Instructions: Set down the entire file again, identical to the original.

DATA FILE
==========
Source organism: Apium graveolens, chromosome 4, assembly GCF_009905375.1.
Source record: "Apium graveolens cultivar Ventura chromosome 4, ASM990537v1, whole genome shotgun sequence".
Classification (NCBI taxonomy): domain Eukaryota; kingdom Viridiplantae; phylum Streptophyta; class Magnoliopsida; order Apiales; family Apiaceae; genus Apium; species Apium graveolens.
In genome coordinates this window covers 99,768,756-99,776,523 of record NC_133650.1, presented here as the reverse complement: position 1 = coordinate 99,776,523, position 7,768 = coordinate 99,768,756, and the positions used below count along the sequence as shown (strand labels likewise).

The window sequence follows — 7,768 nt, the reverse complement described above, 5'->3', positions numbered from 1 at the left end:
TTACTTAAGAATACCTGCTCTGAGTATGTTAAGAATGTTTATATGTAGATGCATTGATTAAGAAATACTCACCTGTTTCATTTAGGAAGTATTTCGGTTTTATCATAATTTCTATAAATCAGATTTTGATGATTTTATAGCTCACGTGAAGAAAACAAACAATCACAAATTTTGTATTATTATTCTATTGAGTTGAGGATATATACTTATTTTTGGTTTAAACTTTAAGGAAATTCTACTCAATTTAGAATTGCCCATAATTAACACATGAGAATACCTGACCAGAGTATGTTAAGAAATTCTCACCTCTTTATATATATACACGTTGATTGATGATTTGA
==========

Source organism: Apium graveolens, chromosome 4, assembly GCF_009905375.1.
Source record: "Apium graveolens cultivar Ventura chromosome 4, ASM990537v1, whole genome shotgun sequence".
Classification (NCBI taxonomy): domain Eukaryota; kingdom Viridiplantae; phylum Streptophyta; class Magnoliopsida; order Apiales; family Apiaceae; genus Apium; species Apium graveolens.
In genome coordinates this window covers 99,768,756-99,776,523 of record NC_133650.1, presented here as the reverse complement: position 1 = coordinate 99,776,523, position 7,768 = coordinate 99,768,756, and the positions used below count along the sequence as shown (strand labels likewise).

The window sequence follows — 7,768 nt, the reverse complement described above, 5'->3', positions numbered from 1 at the left end:
TTACTTAAGAATACCTGCTCTGAGTATGTTAAGAATGTTTATATGTAGATGCATTGATTAAGAAATACTCACCTGTTTCATTTAGGAAGTATTTCGGTTTTATCATAATTTCTATAAATCAGATTTTGATGATTTTATAGCTCACGTGAAGAAAACAAACAATCACAAATTTTGTATTATTATTCTATTGAGTTGAGGATATATACTTATTTTTGGTTTAAACTTTAAGGAAATTCTACTCAATTTAGAATTGCCCATAATTAACACATGAGAATACCTGACCAGAGTATGTTAAGAAATTCTCACCTCTTTATATATATACACGTTGATTGATGATTTGA